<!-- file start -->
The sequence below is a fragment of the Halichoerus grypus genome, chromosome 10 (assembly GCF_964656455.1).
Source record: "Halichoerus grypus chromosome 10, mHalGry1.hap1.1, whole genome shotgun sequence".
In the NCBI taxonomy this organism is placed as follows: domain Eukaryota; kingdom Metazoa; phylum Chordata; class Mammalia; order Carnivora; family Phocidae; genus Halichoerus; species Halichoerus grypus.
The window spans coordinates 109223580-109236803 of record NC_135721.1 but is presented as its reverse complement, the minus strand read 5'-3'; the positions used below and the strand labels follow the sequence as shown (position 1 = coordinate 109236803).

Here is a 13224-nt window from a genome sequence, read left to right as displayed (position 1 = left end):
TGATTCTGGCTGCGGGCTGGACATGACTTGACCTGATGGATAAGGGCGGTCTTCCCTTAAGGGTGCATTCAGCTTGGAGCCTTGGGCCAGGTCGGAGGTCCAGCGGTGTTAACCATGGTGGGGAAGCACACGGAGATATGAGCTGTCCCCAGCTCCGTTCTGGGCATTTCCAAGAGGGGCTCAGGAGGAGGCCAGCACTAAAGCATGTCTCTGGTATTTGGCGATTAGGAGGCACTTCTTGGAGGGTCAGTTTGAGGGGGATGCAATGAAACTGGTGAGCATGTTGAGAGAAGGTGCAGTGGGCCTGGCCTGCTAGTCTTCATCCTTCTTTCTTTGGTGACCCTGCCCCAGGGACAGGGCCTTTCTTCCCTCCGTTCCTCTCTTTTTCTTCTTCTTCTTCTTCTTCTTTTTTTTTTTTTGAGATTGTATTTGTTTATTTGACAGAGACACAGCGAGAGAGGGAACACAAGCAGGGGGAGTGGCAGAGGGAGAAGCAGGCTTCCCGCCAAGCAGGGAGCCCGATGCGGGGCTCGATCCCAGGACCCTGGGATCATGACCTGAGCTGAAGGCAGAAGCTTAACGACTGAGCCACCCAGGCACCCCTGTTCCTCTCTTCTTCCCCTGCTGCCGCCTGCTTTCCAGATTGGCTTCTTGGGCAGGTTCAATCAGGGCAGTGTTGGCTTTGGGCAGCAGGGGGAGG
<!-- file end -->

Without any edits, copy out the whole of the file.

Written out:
The sequence below is a fragment of the Halichoerus grypus genome, chromosome 10 (assembly GCF_964656455.1).
Source record: "Halichoerus grypus chromosome 10, mHalGry1.hap1.1, whole genome shotgun sequence".
In the NCBI taxonomy this organism is placed as follows: domain Eukaryota; kingdom Metazoa; phylum Chordata; class Mammalia; order Carnivora; family Phocidae; genus Halichoerus; species Halichoerus grypus.
The window spans coordinates 109223580-109236803 of record NC_135721.1 but is presented as its reverse complement, the minus strand read 5'-3'; the positions used below and the strand labels follow the sequence as shown (position 1 = coordinate 109236803).

Here is a 13224-nt window from a genome sequence, read left to right as displayed (position 1 = left end):
TGATTCTGGCTGCGGGCTGGACATGACTTGACCTGATGGATAAGGGCGGTCTTCCCTTAAGGGTGCATTCAGCTTGGAGCCTTGGGCCAGGTCGGAGGTCCAGCGGTGTTAACCATGGTGGGGAAGCACACGGAGATATGAGCTGTCCCCAGCTCCGTTCTGGGCATTTCCAAGAGGGGCTCAGGAGGAGGCCAGCACTAAAGCATGTCTCTGGTATTTGGCGATTAGGAGGCACTTCTTGGAGGGTCAGTTTGAGGGGGATGCAATGAAACTGGTGAGCATGTTGAGAGAAGGTGCAGTGGGCCTGGCCTGCTAGTCTTCATCCTTCTTTCTTTGGTGACCCTGCCCCAGGGACAGGGCCTTTCTTCCCTCCGTTCCTCTCTTTTTCTTCTTCTTCTTCTTCTTCTTTTTTTTTTTTTGAGATTGTATTTGTTTATTTGACAGAGACACAGCGAGAGAGGGAACACAAGCAGGGGGAGTGGCAGAGGGAGAAGCAGGCTTCCCGCCAAGCAGGGAGCCCGATGCGGGGCTCGATCCCAGGACCCTGGGATCATGACCTGAGCTGAAGGCAGAAGCTTAACGACTGAGCCACCCAGGCACCCCTGTTCCTCTCTTCTTCCCCTGCTGCCGCCTGCTTTCCAGATTGGCTTCTTGGGCAGGTTCAATCAGGGCAGTGTTGGCTTTGGGCAGCAGGGGGAGG